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Lessons of Kickstartiness

The Kickstarter fund drive for Notebook on Cities and Culture‘s first season wrapped up this week, earning what I would call a successful $3000. Having entertained many a vision of just staggering over the $999 line by the close of the final day, I look upon the nearly 300% with some satisfaction. Some fun facts about the results, if you’re collecting experiential data for your own potentially Kickstartable projects:

  • 46 backers pledged $3000 total, so the average backer pledged $65.21, the price of a reasonably slick Taschen book or maybe a smaller Criterion box set.
  • The great majority of the backers pledged within eight hours of the drive’s launch, which is about how long it took to pass its funding goal.
  • The $300 pledge level, where I talk about the backer’s own project before every episode, sold out all three slots.
  • The $30 pledge level, where I thank backers by name at the end of every episode, sold 23 slots.
  • The $80 pledge level, where I talk about the backer’s own project before one episode, sold four of 24 slots. Maybe I’ll retool that middle incentive next season. (Kickstarter suggests offering something “tangible,” but I can’t imagine what that would be. Many projects screenprint up some t-shirts, but when was the last time you wore a t-shirt with words on it? Been nearly a decade for me.)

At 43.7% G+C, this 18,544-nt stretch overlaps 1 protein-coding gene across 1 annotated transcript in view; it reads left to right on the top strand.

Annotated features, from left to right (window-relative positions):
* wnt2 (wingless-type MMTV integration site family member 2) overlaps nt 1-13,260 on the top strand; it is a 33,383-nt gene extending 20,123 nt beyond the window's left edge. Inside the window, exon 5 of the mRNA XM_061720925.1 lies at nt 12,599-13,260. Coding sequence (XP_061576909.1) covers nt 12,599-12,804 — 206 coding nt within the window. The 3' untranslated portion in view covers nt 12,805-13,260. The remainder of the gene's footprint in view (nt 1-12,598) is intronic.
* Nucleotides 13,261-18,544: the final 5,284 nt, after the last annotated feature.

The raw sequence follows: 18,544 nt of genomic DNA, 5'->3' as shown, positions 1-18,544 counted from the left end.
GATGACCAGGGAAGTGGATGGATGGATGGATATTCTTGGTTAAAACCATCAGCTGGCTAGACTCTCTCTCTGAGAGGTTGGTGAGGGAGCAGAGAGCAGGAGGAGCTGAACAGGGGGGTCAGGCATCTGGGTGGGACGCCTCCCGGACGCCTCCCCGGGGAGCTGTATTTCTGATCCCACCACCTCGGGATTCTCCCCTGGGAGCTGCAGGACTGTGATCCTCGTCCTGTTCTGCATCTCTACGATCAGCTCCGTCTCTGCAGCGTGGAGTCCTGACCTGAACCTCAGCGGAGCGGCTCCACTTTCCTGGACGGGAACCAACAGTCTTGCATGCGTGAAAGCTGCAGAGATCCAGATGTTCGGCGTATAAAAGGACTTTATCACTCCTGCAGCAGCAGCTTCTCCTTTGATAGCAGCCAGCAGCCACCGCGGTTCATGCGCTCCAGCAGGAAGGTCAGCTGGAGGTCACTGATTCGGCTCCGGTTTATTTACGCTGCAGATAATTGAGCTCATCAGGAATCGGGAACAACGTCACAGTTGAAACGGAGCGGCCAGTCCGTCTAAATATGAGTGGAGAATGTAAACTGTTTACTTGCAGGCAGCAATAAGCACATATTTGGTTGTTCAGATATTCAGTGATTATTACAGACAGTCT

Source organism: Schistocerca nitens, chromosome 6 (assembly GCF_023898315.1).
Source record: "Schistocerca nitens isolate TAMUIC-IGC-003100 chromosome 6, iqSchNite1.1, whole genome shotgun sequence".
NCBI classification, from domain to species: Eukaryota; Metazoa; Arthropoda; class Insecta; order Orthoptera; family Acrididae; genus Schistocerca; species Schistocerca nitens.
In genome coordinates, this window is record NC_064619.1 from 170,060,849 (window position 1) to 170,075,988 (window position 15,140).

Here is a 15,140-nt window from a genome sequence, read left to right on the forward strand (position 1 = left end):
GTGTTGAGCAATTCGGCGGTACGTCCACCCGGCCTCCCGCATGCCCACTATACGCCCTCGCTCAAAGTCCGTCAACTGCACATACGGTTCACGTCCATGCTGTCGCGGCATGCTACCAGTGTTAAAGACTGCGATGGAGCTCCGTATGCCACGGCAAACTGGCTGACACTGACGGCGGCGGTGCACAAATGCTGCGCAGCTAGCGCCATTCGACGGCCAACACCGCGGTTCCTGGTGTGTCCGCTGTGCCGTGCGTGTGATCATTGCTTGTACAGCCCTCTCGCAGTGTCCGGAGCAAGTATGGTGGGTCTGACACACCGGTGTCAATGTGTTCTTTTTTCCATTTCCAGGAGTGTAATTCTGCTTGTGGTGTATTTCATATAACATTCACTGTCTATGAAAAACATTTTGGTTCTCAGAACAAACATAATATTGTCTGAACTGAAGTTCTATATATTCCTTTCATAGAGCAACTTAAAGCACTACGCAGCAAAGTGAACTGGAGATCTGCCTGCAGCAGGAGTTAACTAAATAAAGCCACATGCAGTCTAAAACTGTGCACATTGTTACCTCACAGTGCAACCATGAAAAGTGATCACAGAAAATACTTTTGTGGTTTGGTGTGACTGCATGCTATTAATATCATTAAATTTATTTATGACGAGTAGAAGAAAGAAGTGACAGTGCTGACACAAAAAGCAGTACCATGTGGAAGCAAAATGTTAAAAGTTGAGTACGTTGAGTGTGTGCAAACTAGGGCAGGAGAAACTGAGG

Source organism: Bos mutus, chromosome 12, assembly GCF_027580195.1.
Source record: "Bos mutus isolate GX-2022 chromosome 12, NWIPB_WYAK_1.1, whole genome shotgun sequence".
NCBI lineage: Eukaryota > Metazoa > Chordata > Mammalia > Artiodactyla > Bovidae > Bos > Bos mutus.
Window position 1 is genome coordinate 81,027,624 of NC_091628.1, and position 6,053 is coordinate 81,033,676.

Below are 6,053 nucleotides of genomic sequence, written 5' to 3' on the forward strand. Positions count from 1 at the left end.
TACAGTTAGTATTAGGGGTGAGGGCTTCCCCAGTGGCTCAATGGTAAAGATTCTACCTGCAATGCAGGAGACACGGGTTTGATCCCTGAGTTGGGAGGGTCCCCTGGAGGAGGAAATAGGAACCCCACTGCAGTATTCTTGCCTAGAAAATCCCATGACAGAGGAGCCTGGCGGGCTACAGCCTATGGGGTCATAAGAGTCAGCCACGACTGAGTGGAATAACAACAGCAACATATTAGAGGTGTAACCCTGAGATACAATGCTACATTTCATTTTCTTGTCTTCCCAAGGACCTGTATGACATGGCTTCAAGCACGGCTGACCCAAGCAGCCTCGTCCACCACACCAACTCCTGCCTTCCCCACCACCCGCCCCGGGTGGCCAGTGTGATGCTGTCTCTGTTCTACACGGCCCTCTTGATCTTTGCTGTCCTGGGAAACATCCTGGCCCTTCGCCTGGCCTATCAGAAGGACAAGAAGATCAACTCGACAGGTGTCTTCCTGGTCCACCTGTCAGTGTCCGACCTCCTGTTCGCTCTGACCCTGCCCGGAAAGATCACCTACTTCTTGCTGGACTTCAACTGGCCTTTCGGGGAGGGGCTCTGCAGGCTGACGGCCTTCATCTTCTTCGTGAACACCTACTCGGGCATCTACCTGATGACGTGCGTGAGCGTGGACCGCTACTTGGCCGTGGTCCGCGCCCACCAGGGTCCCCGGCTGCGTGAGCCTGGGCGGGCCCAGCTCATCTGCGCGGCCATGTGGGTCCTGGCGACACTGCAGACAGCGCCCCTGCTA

• Since the drive passed its goal so quickly, I declared that, for each $250 raised over the initial $1000, I would add another episode to the season. (I’ve never found a snappy way to put that.) This resulted in a planned 24-episode season lasting three months growing into a 32-episode season lasting four months.
  • Next season, I might make $3000 the goal and produce an additional episode for each $150 or $200. Then again, I might bump up the goal a little bit more to fund recording in other cities. Perhaps an exploration of the West Coast? Notebook: San Francisco, Portland, Seattle, and Vancouver? We’re talking Cities and Culture, after all, not City and Culture.
  • Before the drive had ended, I’d already recorded six or so interviews. Glad I don’t have to explain to those interviewees why the world shall never hear our conversations.
  • Kickstarter and Amazon (who process the payments) combined take almost a ten-percent cut, and you have to wait almost three weeks for the money to land in your account. So allow for that in your budget! Or, y’know, keep a budget. Not that I’m going to lead by example.

Now to make sure the show doesn’t suck. No assurance of quality like the old chorus of “people paid for this” running through one’s mind!

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